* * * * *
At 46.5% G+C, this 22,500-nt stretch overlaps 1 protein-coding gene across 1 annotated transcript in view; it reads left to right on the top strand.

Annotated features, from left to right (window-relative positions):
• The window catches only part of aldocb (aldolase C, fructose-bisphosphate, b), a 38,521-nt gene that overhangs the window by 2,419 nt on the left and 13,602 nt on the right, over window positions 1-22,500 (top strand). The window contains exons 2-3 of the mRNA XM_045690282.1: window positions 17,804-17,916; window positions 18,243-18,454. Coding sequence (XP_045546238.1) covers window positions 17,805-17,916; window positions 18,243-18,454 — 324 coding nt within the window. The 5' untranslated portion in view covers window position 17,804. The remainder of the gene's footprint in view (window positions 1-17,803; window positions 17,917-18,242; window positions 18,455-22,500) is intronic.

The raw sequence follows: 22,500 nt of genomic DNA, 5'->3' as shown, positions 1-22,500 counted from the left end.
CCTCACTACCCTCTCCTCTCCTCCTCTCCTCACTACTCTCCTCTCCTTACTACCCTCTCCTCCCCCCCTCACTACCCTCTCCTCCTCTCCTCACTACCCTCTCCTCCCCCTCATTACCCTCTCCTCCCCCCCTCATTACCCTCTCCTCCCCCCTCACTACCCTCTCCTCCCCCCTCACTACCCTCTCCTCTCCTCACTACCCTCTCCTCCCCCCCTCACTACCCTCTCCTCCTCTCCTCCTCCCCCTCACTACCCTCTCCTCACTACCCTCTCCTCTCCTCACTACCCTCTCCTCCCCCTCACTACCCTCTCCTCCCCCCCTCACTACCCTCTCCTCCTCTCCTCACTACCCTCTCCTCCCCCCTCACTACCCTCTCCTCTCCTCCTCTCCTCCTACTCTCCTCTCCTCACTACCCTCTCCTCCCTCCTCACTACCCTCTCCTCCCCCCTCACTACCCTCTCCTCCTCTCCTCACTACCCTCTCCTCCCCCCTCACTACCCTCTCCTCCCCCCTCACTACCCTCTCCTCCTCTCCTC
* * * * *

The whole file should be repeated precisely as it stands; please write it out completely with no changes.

At 46.5% G+C, this 22,500-nt stretch overlaps 1 protein-coding gene across 1 annotated transcript in view; it reads left to right on the top strand.

Annotated features, from left to right (window-relative positions):
• The window catches only part of aldocb (aldolase C, fructose-bisphosphate, b), a 38,521-nt gene that overhangs the window by 2,419 nt on the left and 13,602 nt on the right, over window positions 1-22,500 (top strand). The window contains exons 2-3 of the mRNA XM_045690282.1: window positions 17,804-17,916; window positions 18,243-18,454. Coding sequence (XP_045546238.1) covers window positions 17,805-17,916; window positions 18,243-18,454 — 324 coding nt within the window. The 5' untranslated portion in view covers window position 17,804. The remainder of the gene's footprint in view (window positions 1-17,803; window positions 17,917-18,242; window positions 18,455-22,500) is intronic.

The raw sequence follows: 22,500 nt of genomic DNA, 5'->3' as shown, positions 1-22,500 counted from the left end.
CCTCACTACCCTCTCCTCTCCTCCTCTCCTCACTACTCTCCTCTCCTTACTACCCTCTCCTCCCCCCCTCACTACCCTCTCCTCCTCTCCTCACTACCCTCTCCTCCCCCTCATTACCCTCTCCTCCCCCCCTCATTACCCTCTCCTCCCCCCTCACTACCCTCTCCTCCCCCCTCACTACCCTCTCCTCTCCTCACTACCCTCTCCTCCCCCCCTCACTACCCTCTCCTCCTCTCCTCCTCCCCCTCACTACCCTCTCCTCACTACCCTCTCCTCTCCTCACTACCCTCTCCTCCCCCTCACTACCCTCTCCTCCCCCCCTCACTACCCTCTCCTCCTCTCCTCACTACCCTCTCCTCCCCCCTCACTACCCTCTCCTCTCCTCCTCTCCTCCTACTCTCCTCTCCTCACTACCCTCTCCTCCCTCCTCACTACCCTCTCCTCCCCCCTCACTACCCTCTCCTCCTCTCCTCACTACCCTCTCCTCCCCCCTCACTACCCTCTCCTCCCCCCTCACTACCCTCTCCTCCTCTCCTC